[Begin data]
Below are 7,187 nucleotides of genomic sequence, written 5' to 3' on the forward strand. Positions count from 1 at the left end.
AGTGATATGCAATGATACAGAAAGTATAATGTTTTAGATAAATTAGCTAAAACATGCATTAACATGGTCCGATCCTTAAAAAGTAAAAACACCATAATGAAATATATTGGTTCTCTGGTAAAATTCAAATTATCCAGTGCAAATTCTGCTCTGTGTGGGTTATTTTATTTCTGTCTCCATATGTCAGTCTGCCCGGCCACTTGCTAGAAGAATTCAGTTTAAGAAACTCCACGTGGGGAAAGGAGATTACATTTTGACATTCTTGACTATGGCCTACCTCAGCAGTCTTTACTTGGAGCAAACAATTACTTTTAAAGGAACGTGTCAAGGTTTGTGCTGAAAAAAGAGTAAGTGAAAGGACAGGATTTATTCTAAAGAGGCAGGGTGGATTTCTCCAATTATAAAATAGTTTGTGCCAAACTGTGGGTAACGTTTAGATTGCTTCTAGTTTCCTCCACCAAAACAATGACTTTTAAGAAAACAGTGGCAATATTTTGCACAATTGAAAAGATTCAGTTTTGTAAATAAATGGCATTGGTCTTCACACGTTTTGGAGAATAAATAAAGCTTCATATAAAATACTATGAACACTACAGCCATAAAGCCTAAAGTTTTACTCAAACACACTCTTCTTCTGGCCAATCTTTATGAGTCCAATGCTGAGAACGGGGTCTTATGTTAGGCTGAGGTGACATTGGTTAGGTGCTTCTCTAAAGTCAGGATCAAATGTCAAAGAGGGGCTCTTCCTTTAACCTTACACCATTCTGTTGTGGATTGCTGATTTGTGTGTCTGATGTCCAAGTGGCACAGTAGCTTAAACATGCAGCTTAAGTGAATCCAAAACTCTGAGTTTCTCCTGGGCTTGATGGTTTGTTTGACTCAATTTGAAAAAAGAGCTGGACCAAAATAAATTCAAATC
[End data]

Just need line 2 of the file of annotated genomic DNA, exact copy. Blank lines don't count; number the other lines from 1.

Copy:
AGTGATATGCAATGATACAGAAAGTATAATGTTTTAGATAAATTAGCTAAAACATGCATTAACATGGTCCGATCCTTAAAAAGTAAAAACACCATAATGAAATATATTGGTTCTCTGGTAAAATTCAAATTATCCAGTGCAAATTCTGCTCTGTGTGGGTTATTTTATTTCTGTCTCCATATGTCAGTCTGCCCGGCCACTTGCTAGAAGAATTCAGTTTAAGAAACTCCACGTGGGGAAAGGAGATTACATTTTGACATTCTTGACTATGGCCTACCTCAGCAGTCTTTACTTGGAGCAAACAATTACTTTTAAAGGAACGTGTCAAGGTTTGTGCTGAAAAAAGAGTAAGTGAAAGGACAGGATTTATTCTAAAGAGGCAGGGTGGATTTCTCCAATTATAAAATAGTTTGTGCCAAACTGTGGGTAACGTTTAGATTGCTTCTAGTTTCCTCCACCAAAACAATGACTTTTAAGAAAACAGTGGCAATATTTTGCACAATTGAAAAGATTCAGTTTTGTAAATAAATGGCATTGGTCTTCACACGTTTTGGAGAATAAATAAAGCTTCATATAAAATACTATGAACACTACAGCCATAAAGCCTAAAGTTTTACTCAAACACACTCTTCTTCTGGCCAATCTTTATGAGTCCAATGCTGAGAACGGGGTCTTATGTTAGGCTGAGGTGACATTGGTTAGGTGCTTCTCTAAAGTCAGGATCAAATGTCAAAGAGGGGCTCTTCCTTTAACCTTACACCATTCTGTTGTGGATTGCTGATTTGTGTGTCTGATGTCCAAGTGGCACAGTAGCTTAAACATGCAGCTTAAGTGAATCCAAAACTCTGAGTTTCTCCTGGGCTTGATGGTTTGTTTGACTCAATTTGAAAAAAGAGCTGGACCAAAATAAATTCAAATC